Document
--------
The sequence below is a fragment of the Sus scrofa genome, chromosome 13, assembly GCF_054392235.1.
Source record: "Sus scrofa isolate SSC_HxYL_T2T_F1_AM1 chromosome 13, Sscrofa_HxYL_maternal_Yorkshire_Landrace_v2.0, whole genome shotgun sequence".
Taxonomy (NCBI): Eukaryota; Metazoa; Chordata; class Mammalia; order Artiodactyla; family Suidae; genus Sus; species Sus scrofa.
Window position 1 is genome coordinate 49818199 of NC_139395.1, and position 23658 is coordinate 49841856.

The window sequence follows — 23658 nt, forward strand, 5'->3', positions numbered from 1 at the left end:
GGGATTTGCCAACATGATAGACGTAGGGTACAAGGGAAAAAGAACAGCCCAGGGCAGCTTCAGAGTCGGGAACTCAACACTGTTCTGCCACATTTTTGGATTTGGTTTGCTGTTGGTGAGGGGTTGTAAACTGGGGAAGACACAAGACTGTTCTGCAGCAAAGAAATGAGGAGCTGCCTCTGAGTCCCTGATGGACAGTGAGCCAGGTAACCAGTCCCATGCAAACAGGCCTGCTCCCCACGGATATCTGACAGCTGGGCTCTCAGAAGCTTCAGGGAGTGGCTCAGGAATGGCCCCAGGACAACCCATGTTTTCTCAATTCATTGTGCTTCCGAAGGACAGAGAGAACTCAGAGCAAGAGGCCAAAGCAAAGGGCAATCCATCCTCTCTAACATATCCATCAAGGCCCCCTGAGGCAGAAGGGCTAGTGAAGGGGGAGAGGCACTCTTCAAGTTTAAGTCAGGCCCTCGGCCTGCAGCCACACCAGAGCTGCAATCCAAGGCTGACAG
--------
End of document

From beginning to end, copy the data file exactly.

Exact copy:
The sequence below is a fragment of the Sus scrofa genome, chromosome 13, assembly GCF_054392235.1.
Source record: "Sus scrofa isolate SSC_HxYL_T2T_F1_AM1 chromosome 13, Sscrofa_HxYL_maternal_Yorkshire_Landrace_v2.0, whole genome shotgun sequence".
Taxonomy (NCBI): Eukaryota; Metazoa; Chordata; class Mammalia; order Artiodactyla; family Suidae; genus Sus; species Sus scrofa.
Window position 1 is genome coordinate 49818199 of NC_139395.1, and position 23658 is coordinate 49841856.

The window sequence follows — 23658 nt, forward strand, 5'->3', positions numbered from 1 at the left end:
GGGATTTGCCAACATGATAGACGTAGGGTACAAGGGAAAAAGAACAGCCCAGGGCAGCTTCAGAGTCGGGAACTCAACACTGTTCTGCCACATTTTTGGATTTGGTTTGCTGTTGGTGAGGGGTTGTAAACTGGGGAAGACACAAGACTGTTCTGCAGCAAAGAAATGAGGAGCTGCCTCTGAGTCCCTGATGGACAGTGAGCCAGGTAACCAGTCCCATGCAAACAGGCCTGCTCCCCACGGATATCTGACAGCTGGGCTCTCAGAAGCTTCAGGGAGTGGCTCAGGAATGGCCCCAGGACAACCCATGTTTTCTCAATTCATTGTGCTTCCGAAGGACAGAGAGAACTCAGAGCAAGAGGCCAAAGCAAAGGGCAATCCATCCTCTCTAACATATCCATCAAGGCCCCCTGAGGCAGAAGGGCTAGTGAAGGGGGAGAGGCACTCTTCAAGTTTAAGTCAGGCCCTCGGCCTGCAGCCACACCAGAGCTGCAATCCAAGGCTGACAG